- Difficult membership transfer—it’s easy to buy, sell, or transfer corporate stocks. But the LLC membership transfer is a complicated procedure, which can become a problem if one of the members opts out.
Even with these downsides, forming an LLC is an excellent choice for new business owners, especially those looking to save on taxes. Here’s what you need to know about LLC taxation:
How Are LLCs Taxed?
LLCs are pass-through entities by default. This means that any profits you make go directly to the owner or the investors.
Let’s say you create your own LLC and you are the only owner. You do not file taxes for the LLC—instead, the profits or the losses go on Schedule C of your individual tax return.
What if you have multiple members? For tax purposes, you will be treated as a partnership.
After the LLC creation, the business must report profits on IRS Form 1065. Every year, investors get form K-1, which reports their share of the income or loss. Then, that amount goes on their individual tax returns.
Although this is the default regime, LLCs can also choose to be taxed as either an S or a C corporation. Choosing the former means you can save on self-employment taxes without the formalities of running a corporation.
LLC vs. Partnership
The main difference between starting a business LLC and a partnership is the liability.
In a partnership, each member is responsible for debts incurred by the organization. This does include their personal assets—so in case your company can’t pay its creditors, they might be allowed to seize your property.
LLCs, on the other hand, are protected from personal liability. A member’s personal finances can’t be seized to cover company debts.
LLC vs. Corporation
Flexibility and pass-through taxation are the main perks of establishing an LLC—they are also what differentiates it from a corporation.
There are a lot more formalities involved in starting and running a corporation. Management and recordkeeping are a lot more rigid for this type of company than for LLCs, which are member-managed.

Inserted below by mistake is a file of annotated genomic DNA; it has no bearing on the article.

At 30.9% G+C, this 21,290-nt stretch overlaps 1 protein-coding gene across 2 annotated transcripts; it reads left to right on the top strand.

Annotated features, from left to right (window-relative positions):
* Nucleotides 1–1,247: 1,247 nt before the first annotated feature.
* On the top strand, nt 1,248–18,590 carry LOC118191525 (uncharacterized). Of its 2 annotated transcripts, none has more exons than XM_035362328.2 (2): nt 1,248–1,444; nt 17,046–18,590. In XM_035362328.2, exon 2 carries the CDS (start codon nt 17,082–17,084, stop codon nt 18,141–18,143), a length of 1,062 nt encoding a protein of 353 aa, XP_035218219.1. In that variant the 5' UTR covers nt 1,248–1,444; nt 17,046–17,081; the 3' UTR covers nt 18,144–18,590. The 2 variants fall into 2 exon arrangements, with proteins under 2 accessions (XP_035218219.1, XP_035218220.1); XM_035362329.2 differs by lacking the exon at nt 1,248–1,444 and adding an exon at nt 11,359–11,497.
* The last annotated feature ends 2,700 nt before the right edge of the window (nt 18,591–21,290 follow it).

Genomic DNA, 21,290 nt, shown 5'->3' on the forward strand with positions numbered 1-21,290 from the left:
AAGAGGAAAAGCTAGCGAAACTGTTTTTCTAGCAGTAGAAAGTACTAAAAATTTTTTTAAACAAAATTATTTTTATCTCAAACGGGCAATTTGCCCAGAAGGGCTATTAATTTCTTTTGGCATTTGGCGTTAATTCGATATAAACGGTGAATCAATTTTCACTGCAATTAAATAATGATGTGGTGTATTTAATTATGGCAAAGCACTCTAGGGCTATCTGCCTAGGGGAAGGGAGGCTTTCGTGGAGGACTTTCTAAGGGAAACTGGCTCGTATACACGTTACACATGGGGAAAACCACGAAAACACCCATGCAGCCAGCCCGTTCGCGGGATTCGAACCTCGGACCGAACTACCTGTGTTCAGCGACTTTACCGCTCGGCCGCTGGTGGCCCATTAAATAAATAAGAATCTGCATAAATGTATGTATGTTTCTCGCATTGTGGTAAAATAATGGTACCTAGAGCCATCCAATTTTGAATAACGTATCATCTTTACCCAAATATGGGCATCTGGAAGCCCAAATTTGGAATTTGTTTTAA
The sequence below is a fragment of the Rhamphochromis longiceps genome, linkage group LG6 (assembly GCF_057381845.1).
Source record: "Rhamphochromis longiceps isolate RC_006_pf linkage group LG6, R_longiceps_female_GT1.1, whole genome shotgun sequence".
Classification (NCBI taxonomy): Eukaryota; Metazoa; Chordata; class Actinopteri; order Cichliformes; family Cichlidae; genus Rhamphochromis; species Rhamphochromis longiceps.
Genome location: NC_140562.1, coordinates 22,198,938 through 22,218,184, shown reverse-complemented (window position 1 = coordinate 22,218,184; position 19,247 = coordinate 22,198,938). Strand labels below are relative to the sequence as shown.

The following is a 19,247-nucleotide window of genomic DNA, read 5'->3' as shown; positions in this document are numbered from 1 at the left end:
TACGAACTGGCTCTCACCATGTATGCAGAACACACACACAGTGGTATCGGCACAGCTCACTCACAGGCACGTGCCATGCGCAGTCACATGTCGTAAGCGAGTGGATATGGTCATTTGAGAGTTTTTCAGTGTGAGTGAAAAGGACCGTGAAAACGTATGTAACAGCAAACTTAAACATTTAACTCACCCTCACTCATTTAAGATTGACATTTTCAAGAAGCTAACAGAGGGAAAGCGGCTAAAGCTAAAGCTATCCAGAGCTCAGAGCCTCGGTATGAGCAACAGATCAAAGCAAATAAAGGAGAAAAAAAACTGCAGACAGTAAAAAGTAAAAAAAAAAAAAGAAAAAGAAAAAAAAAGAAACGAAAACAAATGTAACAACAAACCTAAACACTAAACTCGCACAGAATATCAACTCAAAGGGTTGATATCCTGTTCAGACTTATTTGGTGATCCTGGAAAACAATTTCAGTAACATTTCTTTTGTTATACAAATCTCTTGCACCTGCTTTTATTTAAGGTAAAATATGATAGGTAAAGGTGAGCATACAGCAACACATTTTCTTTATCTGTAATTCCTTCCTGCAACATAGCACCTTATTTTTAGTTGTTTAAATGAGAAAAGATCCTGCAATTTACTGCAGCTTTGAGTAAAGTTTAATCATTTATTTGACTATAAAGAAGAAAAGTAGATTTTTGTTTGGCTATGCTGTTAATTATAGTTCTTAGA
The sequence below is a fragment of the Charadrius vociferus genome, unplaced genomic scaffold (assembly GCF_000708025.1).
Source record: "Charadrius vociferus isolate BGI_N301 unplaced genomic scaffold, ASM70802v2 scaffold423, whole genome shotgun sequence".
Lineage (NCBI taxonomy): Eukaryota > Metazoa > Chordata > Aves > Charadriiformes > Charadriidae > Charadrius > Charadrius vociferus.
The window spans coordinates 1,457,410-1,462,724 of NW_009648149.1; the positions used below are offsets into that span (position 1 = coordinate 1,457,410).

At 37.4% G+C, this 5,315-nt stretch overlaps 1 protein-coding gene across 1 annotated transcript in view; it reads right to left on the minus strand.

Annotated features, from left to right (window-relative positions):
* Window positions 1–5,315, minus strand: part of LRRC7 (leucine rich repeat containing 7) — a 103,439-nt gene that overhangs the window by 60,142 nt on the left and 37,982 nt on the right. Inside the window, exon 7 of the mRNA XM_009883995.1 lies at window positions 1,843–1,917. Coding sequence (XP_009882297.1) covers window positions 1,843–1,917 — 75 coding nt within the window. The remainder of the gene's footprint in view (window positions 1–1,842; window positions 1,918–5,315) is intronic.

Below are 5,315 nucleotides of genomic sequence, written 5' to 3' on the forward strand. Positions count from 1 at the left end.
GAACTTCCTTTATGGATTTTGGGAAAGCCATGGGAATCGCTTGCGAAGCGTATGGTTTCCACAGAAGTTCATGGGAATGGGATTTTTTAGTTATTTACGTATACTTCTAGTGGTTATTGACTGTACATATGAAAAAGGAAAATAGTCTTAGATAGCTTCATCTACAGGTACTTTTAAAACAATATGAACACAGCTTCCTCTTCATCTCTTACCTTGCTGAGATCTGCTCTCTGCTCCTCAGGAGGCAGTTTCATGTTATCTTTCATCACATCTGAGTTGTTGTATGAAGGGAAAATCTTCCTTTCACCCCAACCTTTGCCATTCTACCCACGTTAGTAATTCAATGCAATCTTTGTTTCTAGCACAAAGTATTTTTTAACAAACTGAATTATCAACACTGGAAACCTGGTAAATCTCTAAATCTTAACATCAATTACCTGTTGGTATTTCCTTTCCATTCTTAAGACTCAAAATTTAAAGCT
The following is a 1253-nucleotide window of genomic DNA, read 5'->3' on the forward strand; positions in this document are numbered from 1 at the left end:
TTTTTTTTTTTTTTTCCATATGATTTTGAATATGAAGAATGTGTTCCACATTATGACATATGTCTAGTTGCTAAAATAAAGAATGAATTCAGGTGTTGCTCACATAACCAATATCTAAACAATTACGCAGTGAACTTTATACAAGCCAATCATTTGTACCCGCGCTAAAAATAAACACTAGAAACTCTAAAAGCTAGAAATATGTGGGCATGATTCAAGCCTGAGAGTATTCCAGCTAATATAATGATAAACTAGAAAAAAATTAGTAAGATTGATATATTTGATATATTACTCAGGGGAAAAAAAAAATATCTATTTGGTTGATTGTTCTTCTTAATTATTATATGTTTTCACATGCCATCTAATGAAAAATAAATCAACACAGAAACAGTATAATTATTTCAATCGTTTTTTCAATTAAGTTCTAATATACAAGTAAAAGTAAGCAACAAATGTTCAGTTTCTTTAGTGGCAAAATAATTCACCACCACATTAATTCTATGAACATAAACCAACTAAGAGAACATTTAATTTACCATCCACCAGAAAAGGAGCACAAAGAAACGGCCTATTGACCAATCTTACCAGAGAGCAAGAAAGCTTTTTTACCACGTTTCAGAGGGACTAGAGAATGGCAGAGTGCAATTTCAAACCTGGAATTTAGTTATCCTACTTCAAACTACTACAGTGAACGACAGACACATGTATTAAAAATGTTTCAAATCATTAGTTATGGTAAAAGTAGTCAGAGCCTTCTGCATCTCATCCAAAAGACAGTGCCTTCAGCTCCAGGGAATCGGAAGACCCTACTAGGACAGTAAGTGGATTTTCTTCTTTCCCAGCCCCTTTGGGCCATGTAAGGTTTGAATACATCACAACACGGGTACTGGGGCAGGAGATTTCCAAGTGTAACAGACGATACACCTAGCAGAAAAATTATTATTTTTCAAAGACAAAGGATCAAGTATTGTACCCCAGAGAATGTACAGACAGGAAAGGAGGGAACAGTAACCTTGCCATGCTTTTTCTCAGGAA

C corporations have to pay a corporate income tax on their profits, which LLCs and S corporations can avoid. Once a C-corp passes the income to its shareholders, they also get taxed on the profits—also known as double taxation.
Becoming an LLC rather than incorporating can be tempting considering these advantages. However, corporations have one significant advantage—corporate ownership.
They are owned by shareholders. Each one of them is free to buy, sell, or transfer shares quickly. If an owner wants to leave, they can simply sell their shares.
LLCs, on the other hand, are member-owned—each one has a certain percentage of the company. But transferring that percentage is much more complicated than transferring shares.
This is why corporations can exist in perpetuity and why venture capitalists and other investors often prefer to put their money in them.
How to Start an LLC
Now that you weighed the LLC benefits and downsides, here is how to make an LLC:
- Choose a name—Different states have different requirements for your business name and its style. For instance, an LLC in Florida must include “Limited Liability Company, LLC or L.L.C.; OR Chartered, Professional Limited Liability Company, P.L.L.C. or PLLC.”
- Pick your business formation service—We at HostingTribunal have a full review of the best LLC formation services to help you choose. If you decide to file an LLC yourself, you’ll still need a registered agent at the very least.
- Create your Articles of Organization—This document provides basic information about your company, like your name and the nature of your business.
- Write your Operating Agreement—The operating agreement is not a must for everyone. Some states allow LLC setup without them. Still, it’s a good idea to get them in writing, as this is the document that describes how you do business.
- Get your EIN—Your Employer Identification Number is like a social security number for your company. It’s free to get from the IRS and you need it to open a company bank account or hire employees.
- Apply for licenses and permits—Finally, you’ll need local licenses and permits to start operating. Depending on your area of business, the requirements will differ.
We have a complete guide on how to create an LLC where you can learn more about the process.
What is an LLC?
It’s a limited liability company, which benefits from pass-through taxation, as well as increased flexibility and minimal formalities.
LLCs are popular legal entities combining the perks of corporations and partnerships. But they are not without disadvantages, so make sure you consider all your options before making a choice.